Last Updated on August 18, 2023 by Barry Gray
I love my Moka pot. First, I think it’s incredible the way it works, and it also doesn’t take up a lot of space, making it the perfect solution for a coffee lover with a small kitchen.
But I do enjoy experimenting with things and determining which type of drink I can make from my different coffee makers, and my Moka pot is no different. So, let me just throw out a question here and see if you know the answer. Is it possible to make tea in a Moka pot?
Yes, you can make tea in a Moka pot, but as with coffee, there’s a need to follow certain steps to ultimately get the drink you want at the end. A Moka pot has the potential to brew a good cup of tea, and it can result in a drink far more potent and robust than you would usually experience.
I admit I’m not a big tea drinker, but my wife loves it. She was surprised at how good it turned out, but it does involve some experimentation on your part to get the best possible drink.
And that’s what this post is all about. I’ve already said how you can make tea using your Moka pot, but I will guide you through the entire process to ensure you are happy with the end result.
I promise any tea lover will be more than happy with the brew they can have, and it only takes a few minutes of your time.
What Will the Tea Taste Like?
Before I start taking you through the key steps to brew tea in your Moka pot, what should it taste like?
Well, I should begin with a word of warning. It will taste different from if you brewed tea in the more conventional manner of steeping the tea bag in some water.
Actually, it could be so different that not every tea lover is going to enjoy it.
When tea is brewed in a Moka pot, the one thing that will leap out at you is just how potent a brew it’s going to be. I’m talking about some real intensity and robustness that you cannot replicate anywhere else.
This tea has the potential to really blow your socks off, and it’s not something you will forget in a hurry.
Why is it Strong?
The reason why tea brewed in a Moka pot is so strong is due to the same reasons as to why coffee brewed in a Moka pot is so intense when compared to using coffee granules.
You need to use loose-leaf tea, and the pressure that builds in a Moka pot has the ability to pull the maximum amount of flavor from the loose tea. That’s where the similarity with coffee is most apparent.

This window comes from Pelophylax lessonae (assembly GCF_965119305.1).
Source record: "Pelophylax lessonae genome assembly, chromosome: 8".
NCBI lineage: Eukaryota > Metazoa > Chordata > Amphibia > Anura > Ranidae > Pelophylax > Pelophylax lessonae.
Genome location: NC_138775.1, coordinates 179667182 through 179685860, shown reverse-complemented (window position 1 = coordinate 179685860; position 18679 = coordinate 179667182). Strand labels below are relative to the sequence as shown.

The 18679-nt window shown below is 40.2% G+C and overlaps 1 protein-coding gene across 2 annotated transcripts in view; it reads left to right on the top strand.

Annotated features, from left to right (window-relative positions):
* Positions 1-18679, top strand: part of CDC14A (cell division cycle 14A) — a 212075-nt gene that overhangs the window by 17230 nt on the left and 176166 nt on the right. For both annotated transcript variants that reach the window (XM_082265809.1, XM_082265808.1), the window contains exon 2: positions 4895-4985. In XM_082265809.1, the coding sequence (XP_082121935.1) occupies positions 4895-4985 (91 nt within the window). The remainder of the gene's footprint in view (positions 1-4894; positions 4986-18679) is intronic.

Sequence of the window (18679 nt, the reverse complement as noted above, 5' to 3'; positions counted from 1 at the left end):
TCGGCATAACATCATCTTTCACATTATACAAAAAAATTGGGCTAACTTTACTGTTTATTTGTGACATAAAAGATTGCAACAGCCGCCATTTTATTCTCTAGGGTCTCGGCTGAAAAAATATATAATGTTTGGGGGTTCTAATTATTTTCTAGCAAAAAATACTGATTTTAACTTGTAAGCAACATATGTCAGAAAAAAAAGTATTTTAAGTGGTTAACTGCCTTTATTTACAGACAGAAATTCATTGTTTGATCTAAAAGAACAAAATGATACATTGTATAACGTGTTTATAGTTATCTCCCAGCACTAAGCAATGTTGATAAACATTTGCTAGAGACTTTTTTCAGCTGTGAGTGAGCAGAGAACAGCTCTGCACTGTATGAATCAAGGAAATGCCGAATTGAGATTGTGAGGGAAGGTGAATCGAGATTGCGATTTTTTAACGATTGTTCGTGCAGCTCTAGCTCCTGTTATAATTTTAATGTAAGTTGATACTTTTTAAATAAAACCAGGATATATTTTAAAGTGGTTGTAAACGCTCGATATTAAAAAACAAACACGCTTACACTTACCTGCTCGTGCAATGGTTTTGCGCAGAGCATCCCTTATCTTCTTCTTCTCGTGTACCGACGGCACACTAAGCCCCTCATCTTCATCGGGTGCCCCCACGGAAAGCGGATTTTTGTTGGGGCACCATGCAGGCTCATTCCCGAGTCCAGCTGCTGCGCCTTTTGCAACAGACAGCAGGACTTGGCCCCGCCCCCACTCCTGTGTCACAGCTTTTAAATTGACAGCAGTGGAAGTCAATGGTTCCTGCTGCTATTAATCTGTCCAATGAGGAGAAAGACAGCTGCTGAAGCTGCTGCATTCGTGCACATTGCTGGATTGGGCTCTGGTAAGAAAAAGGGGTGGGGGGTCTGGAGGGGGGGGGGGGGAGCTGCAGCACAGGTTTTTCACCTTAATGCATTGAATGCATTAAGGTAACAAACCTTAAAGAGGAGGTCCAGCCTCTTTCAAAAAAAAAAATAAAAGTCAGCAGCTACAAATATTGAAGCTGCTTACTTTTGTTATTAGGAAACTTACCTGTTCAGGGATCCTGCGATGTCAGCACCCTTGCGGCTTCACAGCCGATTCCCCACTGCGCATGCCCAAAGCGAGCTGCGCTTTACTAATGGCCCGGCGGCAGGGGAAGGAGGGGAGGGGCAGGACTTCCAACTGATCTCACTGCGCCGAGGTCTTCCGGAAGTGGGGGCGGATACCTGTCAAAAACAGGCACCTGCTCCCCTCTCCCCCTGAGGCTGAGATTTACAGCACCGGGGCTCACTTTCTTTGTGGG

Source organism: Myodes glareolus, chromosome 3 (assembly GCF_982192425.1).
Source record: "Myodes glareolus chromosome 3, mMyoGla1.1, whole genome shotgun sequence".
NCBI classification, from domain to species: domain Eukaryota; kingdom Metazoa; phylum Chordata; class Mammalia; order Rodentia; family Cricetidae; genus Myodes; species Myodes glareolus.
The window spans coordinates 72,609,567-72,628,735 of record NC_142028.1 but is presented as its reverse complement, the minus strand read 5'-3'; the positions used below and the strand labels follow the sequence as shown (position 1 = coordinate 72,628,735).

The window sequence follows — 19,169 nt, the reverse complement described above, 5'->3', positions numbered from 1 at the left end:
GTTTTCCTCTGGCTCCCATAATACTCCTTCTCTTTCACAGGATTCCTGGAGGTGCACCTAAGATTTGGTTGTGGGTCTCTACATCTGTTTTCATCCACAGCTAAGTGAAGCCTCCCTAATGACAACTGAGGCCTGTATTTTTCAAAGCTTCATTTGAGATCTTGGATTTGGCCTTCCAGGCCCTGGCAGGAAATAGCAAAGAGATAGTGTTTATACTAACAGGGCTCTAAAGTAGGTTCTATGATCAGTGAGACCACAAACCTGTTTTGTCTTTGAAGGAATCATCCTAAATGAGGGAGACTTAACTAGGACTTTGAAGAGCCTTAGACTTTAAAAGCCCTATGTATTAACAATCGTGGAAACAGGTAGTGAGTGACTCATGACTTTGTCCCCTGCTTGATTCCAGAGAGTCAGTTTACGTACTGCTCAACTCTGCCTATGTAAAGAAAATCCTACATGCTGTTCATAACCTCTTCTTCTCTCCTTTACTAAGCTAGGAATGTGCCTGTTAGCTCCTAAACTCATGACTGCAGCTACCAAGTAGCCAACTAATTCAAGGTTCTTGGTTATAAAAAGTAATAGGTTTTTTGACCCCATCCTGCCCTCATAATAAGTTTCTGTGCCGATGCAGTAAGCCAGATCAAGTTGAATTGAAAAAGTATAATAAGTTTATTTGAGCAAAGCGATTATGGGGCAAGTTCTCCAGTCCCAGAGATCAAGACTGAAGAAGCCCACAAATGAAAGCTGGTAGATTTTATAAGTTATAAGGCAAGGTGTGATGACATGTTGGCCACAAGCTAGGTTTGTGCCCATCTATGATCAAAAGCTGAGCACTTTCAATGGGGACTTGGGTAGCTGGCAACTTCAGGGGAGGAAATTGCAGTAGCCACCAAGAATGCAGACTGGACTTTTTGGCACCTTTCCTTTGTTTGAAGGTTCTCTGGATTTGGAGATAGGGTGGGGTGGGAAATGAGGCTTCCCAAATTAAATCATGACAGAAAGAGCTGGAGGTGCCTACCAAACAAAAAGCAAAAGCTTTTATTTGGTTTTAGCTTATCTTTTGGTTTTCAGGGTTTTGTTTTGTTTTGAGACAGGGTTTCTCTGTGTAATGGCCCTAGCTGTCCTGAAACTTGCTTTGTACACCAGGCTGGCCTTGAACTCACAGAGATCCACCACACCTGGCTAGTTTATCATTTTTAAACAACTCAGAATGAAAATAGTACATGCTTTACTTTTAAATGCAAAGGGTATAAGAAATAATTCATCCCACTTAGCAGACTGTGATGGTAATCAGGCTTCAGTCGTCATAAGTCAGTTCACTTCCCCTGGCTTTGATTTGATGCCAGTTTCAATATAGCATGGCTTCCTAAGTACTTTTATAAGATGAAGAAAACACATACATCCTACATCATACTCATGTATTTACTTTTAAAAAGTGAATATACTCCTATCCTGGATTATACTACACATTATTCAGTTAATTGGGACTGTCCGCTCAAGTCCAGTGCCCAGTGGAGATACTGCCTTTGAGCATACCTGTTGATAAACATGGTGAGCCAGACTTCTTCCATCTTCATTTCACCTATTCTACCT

Who Will Enjoy This Tea?
I need to be frank with you here: not everyone who loves tea will find this to be an enjoyable experience. Actually, the people most likely to enjoy tea brewed in a Moka pot will be those that already love a strong cup.
If you prefer your tea to be more on the weak side, I wouldn’t even bother trying it. I promise you will hate it.
But if you want to experience the full flavor of tea and how it can be extremely aromatic, then it could be some fun getting your hands on loose tea and giving it a shot.
What’s the Best Tea to Use in Your Moka Pot?
It’s obvious that you need loose tea, or how else will you put the tea leaves in your Moka pot? Apart from that, I would spend some time understanding the tea you enjoy and then finding a loose tea to match.
But you need to remember that earlier point regarding the strength. Don’t go for loose tea leaves that state they deliver a strong cup. You certainly won’t need any extra help from the tea when it comes to flavor and strength.
Personally, I would opt for a mild or medium-strength tea. It will be supercharged by the Moka pot, so don’t make your life any more stressful than it needs to be at this point.
Also, black tea works best. With black tea, it’s fully oxidized and capable of withstanding higher temperatures without the flavor profile being ruined.
If you try to use either white tea or green tea, they will likely over brew, which will be pretty disgusting. Those two teas cannot cope with the pressure or temperature produced by a Moka pot, and you will ruin the tea leaves in the process.
Tea Leaves or Ground Tea?
Here’s an interesting question: should you use tea leaves or ground tea?
This is where opinion is split.
Some people argue ground tea is best, and it involves you grinding down tea leaves to get some sort of powder. The people that advocate this approach state that tea leaves expand when soaked, which can lead to problems for your Moka pot that you perhaps want to avoid.
But there is some logic in this approach, and it’s all because the tea leaves could, theoretically, clog your Moka pot and then increase the pressure. This would be a bit of a disaster and result in tea even stronger than you could have previously imagined.